Why Reheated Coffee Tastes Like Death, And What To Do Instead

6 days ago

A cup of coffee has a predetermined lifecycle: You pour a steamy mug of joe, set it down next to your laptop to refrain from burning your tongue, and before you know it, an hour has passed and your coffee is stone cold. You pop it in the microwave to nuke it for a few seconds, press the cup to your lips and grimace. It’s bitter. Bitter in a way that makes you wonder if someone poured a Romeo and Juliet-style vial of poison into it.

Does this sound familiar? No matter how you’re trying to reheat your coffee ― in the microwave, on the stovetop, whatever ― you’ve no doubt shared this experience. Because however you do it, reheating coffee brings out compounds that make it taste decisively more bitter. We talked to experts who explained how this happens and offer a few realistic solutions to help you avoid falling into this pattern.

Michael Phillips, director of coffee culture at Blue Bottle Coffee, elaborated: “It all comes down to two words: volatile compounds. And coffee is full of them. These are the things that make a properly roasted and prepared cup of coffee both taste and smell great. As you can see right in the name, however, they are volatile and easily fall to pieces. When you reheat coffee, all of the good stuff in the coffee starts to disappear and the resulting cup leans toward the more bitter components of coffee that stick around through the heating process.”

What about coffee pots that keep your coffee warm all day? Do those make coffee taste bitter, too?

Do all roasts of coffee ― dark, medium, light ― turn bitter upon reheating?

What to do instead of reheating your coffee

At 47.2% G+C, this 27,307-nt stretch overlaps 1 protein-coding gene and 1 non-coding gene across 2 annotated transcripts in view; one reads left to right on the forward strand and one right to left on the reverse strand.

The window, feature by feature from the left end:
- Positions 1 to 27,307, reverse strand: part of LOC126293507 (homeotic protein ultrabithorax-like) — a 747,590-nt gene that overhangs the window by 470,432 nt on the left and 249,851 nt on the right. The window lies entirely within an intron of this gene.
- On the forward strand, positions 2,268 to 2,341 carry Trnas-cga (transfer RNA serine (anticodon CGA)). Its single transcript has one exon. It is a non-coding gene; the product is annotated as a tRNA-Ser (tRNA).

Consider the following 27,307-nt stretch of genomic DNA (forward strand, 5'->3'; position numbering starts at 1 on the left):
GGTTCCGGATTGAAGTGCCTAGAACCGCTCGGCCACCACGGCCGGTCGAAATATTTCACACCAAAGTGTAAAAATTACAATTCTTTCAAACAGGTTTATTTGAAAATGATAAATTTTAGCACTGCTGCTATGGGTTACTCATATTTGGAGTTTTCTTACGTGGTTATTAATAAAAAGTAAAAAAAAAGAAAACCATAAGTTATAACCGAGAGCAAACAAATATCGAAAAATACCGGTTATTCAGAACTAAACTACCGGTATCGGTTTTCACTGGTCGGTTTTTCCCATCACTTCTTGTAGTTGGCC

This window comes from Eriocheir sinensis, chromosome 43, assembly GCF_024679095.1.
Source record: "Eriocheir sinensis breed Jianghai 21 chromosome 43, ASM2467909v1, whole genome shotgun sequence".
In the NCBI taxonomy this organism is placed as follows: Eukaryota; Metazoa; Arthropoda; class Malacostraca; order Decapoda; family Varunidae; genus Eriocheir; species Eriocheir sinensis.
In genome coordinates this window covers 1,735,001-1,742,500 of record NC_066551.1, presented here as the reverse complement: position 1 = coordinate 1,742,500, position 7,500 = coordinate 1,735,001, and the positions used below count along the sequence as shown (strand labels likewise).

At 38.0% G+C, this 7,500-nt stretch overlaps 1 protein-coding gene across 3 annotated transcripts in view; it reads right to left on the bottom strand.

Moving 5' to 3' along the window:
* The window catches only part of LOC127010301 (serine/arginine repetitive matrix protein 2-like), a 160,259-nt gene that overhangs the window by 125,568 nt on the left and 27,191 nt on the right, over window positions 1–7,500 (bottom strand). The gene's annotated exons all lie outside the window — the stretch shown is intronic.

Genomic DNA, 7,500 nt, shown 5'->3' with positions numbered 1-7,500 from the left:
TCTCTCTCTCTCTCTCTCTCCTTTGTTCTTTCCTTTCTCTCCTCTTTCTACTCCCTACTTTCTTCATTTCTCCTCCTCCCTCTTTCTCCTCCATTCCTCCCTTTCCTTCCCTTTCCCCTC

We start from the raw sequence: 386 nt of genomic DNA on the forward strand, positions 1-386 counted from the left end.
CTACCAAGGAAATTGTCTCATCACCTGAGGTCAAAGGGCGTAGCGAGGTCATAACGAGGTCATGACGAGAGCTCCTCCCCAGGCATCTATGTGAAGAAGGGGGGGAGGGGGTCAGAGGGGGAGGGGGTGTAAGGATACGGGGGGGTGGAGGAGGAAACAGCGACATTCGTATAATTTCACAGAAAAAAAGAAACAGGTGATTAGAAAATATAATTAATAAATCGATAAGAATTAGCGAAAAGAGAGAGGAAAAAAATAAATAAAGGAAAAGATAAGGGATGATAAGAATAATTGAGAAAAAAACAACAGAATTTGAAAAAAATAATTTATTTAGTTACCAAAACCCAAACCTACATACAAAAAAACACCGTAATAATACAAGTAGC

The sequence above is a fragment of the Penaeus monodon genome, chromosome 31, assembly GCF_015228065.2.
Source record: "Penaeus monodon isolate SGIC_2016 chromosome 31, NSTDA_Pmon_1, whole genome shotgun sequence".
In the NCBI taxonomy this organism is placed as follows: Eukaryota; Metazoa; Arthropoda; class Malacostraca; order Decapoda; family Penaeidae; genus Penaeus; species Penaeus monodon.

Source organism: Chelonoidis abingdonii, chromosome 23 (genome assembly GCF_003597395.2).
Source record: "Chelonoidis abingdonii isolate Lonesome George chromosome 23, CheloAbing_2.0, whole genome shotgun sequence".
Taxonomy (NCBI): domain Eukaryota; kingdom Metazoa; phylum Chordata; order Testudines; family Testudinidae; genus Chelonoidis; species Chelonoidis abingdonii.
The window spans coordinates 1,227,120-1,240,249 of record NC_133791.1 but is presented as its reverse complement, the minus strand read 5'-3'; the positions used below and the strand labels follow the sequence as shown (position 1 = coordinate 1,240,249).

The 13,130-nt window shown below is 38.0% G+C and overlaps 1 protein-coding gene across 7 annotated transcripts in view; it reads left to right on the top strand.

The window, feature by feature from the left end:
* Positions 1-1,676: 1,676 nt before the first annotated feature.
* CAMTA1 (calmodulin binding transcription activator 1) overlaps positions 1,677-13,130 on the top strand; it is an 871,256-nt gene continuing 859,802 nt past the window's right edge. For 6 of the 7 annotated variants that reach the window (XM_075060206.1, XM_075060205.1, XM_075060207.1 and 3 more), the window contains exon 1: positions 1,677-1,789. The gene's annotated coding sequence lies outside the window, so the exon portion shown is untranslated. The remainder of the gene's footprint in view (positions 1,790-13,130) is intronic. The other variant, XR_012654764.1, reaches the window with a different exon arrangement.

“People who are working from home probably already have a thermal to-go cup or an insulated cup,” Rosenberg said. “When you’re drinking from home, you might not think to use it ― you usually drink out of your mug, which will cool down a lot faster because it allows more surface area to come in contact with the air ― so I’ll just put it in my to-go mug that I’d normally take out to go get coffee at a cafe.”

“The cup will still start to falter around 30 to 45 minutes in terms of the best flavor, but it will be piping hot the whole time,” he said. “The flavor of good coffee changes as it cools, and most professionals enjoy it most at lower ranges. For me, I like it best when the coffee has cooled to around 125 degrees because the sweetness is more apparent.”

Rosenberg said you should also make sure to preheat whatever container you’re brewing into, whether you’re doing a manual brew or a Mr. Coffee. Heat up some hot water in a kettle, then pour it into your pot, swirl it around a little and dump it out before you brew into it ― voila, your pot will be warm. The same goes for the mug you’re drinking out of. Take your mug and slosh a little hot water around in it to maintain that temperature even better.

Use coffee as a way to break up your day…Read more by Kristen Aiken


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